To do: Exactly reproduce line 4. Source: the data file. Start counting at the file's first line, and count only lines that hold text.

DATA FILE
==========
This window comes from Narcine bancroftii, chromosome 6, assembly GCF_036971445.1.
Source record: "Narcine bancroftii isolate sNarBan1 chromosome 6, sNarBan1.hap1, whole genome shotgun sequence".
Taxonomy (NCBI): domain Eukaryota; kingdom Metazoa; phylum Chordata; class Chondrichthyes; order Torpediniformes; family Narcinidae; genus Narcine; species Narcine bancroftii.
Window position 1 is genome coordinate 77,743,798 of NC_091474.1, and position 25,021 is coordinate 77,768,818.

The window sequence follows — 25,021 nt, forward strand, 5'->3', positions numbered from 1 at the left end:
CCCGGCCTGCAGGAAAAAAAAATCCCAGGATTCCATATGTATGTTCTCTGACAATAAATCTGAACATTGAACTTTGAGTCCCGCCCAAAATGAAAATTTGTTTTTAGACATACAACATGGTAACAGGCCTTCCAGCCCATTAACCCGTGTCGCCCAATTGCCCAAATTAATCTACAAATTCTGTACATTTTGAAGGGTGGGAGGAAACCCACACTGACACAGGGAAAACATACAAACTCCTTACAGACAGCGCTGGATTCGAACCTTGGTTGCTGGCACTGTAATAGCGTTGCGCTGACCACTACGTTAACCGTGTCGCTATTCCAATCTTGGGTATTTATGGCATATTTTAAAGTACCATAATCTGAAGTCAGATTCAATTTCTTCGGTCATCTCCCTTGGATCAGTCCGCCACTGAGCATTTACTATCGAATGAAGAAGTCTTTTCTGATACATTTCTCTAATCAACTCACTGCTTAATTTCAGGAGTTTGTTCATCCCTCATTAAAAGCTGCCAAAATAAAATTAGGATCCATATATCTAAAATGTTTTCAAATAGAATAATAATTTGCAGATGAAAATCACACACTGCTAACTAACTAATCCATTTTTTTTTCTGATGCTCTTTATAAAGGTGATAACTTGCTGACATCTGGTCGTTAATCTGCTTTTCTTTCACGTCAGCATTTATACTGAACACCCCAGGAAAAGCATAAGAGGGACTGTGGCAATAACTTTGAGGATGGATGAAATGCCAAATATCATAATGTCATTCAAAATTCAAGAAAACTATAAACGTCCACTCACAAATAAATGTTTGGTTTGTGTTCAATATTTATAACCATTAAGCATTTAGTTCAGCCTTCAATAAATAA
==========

Window position 1 is genome coordinate 77,743,798 of NC_091474.1, and position 25,021 is coordinate 77,768,818.